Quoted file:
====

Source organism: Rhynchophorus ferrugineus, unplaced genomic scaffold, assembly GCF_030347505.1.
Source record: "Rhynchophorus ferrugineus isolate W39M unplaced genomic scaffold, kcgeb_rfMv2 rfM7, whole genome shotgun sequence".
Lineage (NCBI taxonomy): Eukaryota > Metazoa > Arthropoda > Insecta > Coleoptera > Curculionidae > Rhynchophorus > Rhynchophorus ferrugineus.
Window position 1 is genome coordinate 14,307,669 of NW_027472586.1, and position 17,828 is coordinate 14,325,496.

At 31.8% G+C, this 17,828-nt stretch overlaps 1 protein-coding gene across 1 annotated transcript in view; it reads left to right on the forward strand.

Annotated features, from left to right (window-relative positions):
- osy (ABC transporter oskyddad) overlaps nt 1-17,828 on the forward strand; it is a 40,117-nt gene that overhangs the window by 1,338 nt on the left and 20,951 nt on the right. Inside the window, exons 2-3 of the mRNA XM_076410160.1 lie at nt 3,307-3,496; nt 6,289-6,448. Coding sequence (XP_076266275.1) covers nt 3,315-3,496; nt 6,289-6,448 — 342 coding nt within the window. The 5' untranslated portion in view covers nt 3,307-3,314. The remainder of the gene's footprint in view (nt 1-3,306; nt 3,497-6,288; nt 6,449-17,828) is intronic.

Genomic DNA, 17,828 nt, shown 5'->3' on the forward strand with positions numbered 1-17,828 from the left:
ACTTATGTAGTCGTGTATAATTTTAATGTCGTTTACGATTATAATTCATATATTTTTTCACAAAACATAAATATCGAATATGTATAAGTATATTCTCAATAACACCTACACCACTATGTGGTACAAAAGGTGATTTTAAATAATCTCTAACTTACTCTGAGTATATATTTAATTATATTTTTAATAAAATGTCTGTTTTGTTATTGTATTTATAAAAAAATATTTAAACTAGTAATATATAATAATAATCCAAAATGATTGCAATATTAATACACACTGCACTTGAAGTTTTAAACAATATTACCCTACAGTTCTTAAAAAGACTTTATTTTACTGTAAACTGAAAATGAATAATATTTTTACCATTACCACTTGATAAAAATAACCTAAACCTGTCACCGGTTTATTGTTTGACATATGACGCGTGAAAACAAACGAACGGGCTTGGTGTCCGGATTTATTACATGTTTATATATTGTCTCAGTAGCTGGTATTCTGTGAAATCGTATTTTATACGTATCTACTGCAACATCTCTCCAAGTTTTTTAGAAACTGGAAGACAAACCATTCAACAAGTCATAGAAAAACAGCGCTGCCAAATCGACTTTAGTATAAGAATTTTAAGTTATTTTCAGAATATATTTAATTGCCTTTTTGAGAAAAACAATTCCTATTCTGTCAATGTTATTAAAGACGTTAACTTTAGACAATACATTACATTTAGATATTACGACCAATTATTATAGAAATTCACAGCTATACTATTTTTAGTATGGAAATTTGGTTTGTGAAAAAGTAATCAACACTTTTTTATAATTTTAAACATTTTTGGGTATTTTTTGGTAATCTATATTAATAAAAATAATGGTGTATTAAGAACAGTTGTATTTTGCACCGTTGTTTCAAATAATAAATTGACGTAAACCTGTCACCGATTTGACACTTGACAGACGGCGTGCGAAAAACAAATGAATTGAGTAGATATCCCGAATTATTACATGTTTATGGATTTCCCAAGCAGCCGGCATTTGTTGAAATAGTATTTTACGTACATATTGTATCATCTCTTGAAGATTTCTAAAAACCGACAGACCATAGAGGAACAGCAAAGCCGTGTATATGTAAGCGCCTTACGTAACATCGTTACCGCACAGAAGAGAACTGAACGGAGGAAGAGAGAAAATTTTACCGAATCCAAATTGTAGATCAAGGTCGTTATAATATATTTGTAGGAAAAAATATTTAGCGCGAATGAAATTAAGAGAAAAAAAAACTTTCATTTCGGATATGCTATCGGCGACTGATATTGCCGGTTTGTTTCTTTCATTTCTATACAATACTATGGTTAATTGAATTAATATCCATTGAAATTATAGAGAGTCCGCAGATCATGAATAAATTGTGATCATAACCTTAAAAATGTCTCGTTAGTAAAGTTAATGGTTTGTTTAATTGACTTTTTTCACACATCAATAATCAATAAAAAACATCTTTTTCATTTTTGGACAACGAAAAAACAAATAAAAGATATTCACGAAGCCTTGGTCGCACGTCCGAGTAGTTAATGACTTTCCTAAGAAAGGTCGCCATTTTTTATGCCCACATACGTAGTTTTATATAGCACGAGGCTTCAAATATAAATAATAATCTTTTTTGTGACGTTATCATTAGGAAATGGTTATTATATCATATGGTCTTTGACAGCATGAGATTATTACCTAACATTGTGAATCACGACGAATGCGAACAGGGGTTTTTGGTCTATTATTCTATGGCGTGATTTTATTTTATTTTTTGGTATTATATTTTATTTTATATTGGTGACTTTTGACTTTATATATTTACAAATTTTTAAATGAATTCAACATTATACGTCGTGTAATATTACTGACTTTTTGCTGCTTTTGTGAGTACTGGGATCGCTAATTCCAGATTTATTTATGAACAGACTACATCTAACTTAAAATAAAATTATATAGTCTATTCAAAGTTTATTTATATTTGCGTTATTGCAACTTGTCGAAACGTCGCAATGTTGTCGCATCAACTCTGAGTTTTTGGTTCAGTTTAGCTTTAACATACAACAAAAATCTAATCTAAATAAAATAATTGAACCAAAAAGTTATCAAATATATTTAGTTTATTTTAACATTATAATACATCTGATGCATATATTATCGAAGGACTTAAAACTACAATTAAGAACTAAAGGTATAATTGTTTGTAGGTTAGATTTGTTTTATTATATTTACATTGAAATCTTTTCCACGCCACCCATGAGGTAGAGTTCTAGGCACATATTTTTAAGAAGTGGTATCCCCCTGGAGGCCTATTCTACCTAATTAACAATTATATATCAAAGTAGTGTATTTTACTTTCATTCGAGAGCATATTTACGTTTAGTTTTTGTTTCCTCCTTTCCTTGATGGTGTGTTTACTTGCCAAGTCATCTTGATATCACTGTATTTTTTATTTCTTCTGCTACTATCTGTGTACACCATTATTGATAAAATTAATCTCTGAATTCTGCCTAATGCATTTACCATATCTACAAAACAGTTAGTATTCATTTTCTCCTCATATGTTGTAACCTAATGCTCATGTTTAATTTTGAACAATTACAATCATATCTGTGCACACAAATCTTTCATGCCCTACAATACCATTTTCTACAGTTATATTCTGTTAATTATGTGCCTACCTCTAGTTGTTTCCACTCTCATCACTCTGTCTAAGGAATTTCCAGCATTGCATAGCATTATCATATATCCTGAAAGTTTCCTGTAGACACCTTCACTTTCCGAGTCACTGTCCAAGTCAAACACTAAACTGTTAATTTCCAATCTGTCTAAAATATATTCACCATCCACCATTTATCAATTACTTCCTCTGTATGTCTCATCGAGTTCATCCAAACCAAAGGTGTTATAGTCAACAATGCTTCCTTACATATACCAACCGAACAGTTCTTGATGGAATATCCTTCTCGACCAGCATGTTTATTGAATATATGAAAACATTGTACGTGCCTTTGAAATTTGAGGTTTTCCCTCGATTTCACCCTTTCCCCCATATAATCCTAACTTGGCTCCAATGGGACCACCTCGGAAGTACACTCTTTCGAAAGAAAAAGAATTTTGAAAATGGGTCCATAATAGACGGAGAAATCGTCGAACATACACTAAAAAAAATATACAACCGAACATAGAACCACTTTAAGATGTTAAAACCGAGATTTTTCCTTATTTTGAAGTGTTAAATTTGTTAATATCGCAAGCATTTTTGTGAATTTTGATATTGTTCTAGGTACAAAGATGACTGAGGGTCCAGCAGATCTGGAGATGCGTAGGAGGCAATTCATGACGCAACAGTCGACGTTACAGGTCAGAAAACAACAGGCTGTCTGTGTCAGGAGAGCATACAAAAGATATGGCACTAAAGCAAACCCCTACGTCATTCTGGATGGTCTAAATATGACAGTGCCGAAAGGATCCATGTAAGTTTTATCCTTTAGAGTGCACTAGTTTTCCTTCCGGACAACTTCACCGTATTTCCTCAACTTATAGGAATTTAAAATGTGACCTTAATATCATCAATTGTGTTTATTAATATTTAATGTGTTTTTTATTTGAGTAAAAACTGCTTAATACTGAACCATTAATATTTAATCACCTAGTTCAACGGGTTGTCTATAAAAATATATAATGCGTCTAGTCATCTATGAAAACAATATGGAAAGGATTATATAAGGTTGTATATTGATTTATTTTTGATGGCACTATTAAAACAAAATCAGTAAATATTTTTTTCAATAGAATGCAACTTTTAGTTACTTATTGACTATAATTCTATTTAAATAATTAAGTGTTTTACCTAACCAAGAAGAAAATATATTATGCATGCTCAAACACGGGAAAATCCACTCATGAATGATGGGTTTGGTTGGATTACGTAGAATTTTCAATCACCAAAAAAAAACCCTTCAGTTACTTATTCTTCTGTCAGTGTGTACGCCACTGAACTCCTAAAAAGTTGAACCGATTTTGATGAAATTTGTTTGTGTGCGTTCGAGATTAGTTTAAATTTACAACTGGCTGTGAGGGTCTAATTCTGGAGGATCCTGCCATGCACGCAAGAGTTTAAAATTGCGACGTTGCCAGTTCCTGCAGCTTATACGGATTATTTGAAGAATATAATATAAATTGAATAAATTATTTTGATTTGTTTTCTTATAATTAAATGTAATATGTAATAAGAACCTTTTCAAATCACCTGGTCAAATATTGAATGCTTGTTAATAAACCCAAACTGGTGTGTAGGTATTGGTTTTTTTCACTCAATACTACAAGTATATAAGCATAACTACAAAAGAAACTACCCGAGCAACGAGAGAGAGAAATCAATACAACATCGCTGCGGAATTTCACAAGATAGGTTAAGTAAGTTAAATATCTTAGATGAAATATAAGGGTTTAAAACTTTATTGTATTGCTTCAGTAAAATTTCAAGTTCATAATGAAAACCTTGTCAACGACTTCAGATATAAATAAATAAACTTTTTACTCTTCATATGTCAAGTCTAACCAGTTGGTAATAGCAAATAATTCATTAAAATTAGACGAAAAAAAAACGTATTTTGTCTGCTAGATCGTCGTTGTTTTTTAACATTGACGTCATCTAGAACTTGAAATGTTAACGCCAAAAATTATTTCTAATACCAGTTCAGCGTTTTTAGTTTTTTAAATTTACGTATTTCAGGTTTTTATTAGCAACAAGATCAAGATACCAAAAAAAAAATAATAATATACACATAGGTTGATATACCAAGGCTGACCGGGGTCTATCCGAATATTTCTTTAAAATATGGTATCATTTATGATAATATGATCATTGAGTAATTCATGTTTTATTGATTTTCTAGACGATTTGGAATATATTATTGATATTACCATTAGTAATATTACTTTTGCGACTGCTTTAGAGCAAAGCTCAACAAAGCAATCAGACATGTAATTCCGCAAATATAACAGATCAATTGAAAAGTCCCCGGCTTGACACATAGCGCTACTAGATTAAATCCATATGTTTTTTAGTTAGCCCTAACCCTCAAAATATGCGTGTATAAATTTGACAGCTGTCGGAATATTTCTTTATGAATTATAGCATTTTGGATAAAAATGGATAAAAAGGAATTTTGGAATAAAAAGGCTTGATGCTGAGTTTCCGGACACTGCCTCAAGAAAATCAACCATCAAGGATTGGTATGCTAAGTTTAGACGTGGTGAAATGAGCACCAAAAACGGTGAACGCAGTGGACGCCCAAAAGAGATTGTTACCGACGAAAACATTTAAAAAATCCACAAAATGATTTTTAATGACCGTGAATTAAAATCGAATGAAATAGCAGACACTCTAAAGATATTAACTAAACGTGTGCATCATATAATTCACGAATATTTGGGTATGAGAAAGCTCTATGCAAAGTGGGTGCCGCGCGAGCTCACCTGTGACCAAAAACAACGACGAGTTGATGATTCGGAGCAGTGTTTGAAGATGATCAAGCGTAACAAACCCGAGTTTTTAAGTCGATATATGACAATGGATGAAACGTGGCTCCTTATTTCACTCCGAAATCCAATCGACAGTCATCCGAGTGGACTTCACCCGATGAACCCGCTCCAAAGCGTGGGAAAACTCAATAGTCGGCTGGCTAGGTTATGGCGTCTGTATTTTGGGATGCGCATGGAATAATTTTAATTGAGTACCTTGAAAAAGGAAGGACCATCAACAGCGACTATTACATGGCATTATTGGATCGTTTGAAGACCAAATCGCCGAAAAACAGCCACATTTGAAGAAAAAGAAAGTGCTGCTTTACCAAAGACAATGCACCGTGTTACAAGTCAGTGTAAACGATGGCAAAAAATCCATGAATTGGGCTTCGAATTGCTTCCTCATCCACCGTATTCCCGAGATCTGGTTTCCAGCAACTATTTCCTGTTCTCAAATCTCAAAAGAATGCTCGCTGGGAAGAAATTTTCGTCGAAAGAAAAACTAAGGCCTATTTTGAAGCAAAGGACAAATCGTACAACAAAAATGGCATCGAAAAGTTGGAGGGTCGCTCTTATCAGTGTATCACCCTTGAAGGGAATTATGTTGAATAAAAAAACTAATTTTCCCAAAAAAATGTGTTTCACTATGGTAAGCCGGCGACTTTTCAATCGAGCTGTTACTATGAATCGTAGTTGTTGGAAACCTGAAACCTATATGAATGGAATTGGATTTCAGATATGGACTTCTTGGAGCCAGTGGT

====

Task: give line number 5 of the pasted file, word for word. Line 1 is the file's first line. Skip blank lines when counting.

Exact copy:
At 31.8% G+C, this 17,828-nt stretch overlaps 1 protein-coding gene across 1 annotated transcript in view; it reads left to right on the forward strand.